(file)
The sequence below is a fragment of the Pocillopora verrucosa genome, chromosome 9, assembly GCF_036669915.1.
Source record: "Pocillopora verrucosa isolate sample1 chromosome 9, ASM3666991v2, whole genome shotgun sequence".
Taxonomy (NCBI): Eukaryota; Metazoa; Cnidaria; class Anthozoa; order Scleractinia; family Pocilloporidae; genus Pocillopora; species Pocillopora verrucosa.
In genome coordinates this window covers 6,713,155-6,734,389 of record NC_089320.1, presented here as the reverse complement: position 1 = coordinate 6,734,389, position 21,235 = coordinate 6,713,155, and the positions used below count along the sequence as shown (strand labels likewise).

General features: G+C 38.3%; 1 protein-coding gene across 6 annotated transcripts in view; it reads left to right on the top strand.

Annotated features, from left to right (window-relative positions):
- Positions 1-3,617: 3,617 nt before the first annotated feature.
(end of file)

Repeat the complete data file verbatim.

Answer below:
The sequence below is a fragment of the Pocillopora verrucosa genome, chromosome 9, assembly GCF_036669915.1.
Source record: "Pocillopora verrucosa isolate sample1 chromosome 9, ASM3666991v2, whole genome shotgun sequence".
Taxonomy (NCBI): Eukaryota; Metazoa; Cnidaria; class Anthozoa; order Scleractinia; family Pocilloporidae; genus Pocillopora; species Pocillopora verrucosa.
In genome coordinates this window covers 6,713,155-6,734,389 of record NC_089320.1, presented here as the reverse complement: position 1 = coordinate 6,734,389, position 21,235 = coordinate 6,713,155, and the positions used below count along the sequence as shown (strand labels likewise).

General features: G+C 38.3%; 1 protein-coding gene across 6 annotated transcripts in view; it reads left to right on the top strand.

Annotated features, from left to right (window-relative positions):
- Positions 1-3,617: 3,617 nt before the first annotated feature.